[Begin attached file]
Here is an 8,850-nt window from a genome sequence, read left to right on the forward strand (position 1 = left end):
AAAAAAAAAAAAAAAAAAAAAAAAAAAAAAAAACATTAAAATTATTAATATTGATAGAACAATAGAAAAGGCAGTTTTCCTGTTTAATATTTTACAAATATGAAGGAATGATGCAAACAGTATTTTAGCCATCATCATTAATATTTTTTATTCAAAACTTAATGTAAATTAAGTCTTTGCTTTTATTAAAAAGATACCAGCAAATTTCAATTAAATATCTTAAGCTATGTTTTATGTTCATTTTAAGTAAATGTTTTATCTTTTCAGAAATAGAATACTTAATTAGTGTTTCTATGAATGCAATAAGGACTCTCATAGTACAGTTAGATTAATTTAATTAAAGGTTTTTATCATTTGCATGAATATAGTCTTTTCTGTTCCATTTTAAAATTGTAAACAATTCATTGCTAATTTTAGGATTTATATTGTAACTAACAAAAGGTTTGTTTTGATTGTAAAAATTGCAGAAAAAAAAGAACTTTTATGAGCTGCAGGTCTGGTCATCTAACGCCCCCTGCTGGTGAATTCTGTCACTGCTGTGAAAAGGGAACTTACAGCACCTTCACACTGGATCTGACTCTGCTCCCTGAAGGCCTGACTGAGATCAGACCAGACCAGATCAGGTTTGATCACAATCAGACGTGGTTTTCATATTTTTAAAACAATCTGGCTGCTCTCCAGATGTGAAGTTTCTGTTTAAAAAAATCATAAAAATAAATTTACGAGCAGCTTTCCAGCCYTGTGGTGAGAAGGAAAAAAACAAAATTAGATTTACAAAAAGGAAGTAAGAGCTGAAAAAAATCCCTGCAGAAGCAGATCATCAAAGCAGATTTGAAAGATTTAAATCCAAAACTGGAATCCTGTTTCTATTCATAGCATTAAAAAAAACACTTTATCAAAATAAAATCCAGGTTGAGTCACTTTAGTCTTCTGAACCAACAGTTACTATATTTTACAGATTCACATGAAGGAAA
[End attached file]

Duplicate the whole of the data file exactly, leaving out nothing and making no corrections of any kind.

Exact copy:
Here is an 8,850-nt window from a genome sequence, read left to right on the forward strand (position 1 = left end):
AAAAAAAAAAAAAAAAAAAAAAAAAAAAAAAAACATTAAAATTATTAATATTGATAGAACAATAGAAAAGGCAGTTTTCCTGTTTAATATTTTACAAATATGAAGGAATGATGCAAACAGTATTTTAGCCATCATCATTAATATTTTTTATTCAAAACTTAATGTAAATTAAGTCTTTGCTTTTATTAAAAAGATACCAGCAAATTTCAATTAAATATCTTAAGCTATGTTTTATGTTCATTTTAAGTAAATGTTTTATCTTTTCAGAAATAGAATACTTAATTAGTGTTTCTATGAATGCAATAAGGACTCTCATAGTACAGTTAGATTAATTTAATTAAAGGTTTTTATCATTTGCATGAATATAGTCTTTTCTGTTCCATTTTAAAATTGTAAACAATTCATTGCTAATTTTAGGATTTATATTGTAACTAACAAAAGGTTTGTTTTGATTGTAAAAATTGCAGAAAAAAAAGAACTTTTATGAGCTGCAGGTCTGGTCATCTAACGCCCCCTGCTGGTGAATTCTGTCACTGCTGTGAAAAGGGAACTTACAGCACCTTCACACTGGATCTGACTCTGCTCCCTGAAGGCCTGACTGAGATCAGACCAGACCAGATCAGGTTTGATCACAATCAGACGTGGTTTTCATATTTTTAAAACAATCTGGCTGCTCTCCAGATGTGAAGTTTCTGTTTAAAAAAATCATAAAAATAAATTTACGAGCAGCTTTCCAGCCYTGTGGTGAGAAGGAAAAAAACAAAATTAGATTTACAAAAAGGAAGTAAGAGCTGAAAAAAATCCCTGCAGAAGCAGATCATCAAAGCAGATTTGAAAGATTTAAATCCAAAACTGGAATCCTGTTTCTATTCATAGCATTAAAAAAAACACTTTATCAAAATAAAATCCAGGTTGAGTCACTTTAGTCTTCTGAACCAACAGTTACTATATTTTACAGATTCACATGAAGGAAA